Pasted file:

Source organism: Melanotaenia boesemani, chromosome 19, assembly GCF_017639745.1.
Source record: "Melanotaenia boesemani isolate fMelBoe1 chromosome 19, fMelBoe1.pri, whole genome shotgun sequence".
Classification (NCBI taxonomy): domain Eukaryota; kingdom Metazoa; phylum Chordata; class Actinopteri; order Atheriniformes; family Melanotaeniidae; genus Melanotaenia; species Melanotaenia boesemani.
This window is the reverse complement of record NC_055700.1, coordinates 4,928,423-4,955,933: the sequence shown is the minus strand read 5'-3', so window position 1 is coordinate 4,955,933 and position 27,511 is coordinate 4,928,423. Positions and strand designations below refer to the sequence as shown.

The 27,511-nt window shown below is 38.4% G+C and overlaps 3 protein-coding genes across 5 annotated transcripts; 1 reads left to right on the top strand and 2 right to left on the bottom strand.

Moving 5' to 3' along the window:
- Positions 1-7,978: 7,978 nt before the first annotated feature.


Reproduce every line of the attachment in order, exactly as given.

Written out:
Source organism: Melanotaenia boesemani, chromosome 19, assembly GCF_017639745.1.
Source record: "Melanotaenia boesemani isolate fMelBoe1 chromosome 19, fMelBoe1.pri, whole genome shotgun sequence".
Classification (NCBI taxonomy): domain Eukaryota; kingdom Metazoa; phylum Chordata; class Actinopteri; order Atheriniformes; family Melanotaeniidae; genus Melanotaenia; species Melanotaenia boesemani.
This window is the reverse complement of record NC_055700.1, coordinates 4,928,423-4,955,933: the sequence shown is the minus strand read 5'-3', so window position 1 is coordinate 4,955,933 and position 27,511 is coordinate 4,928,423. Positions and strand designations below refer to the sequence as shown.

The 27,511-nt window shown below is 38.4% G+C and overlaps 3 protein-coding genes across 5 annotated transcripts; 1 reads left to right on the top strand and 2 right to left on the bottom strand.

Moving 5' to 3' along the window:
- Positions 1-7,978: 7,978 nt before the first annotated feature.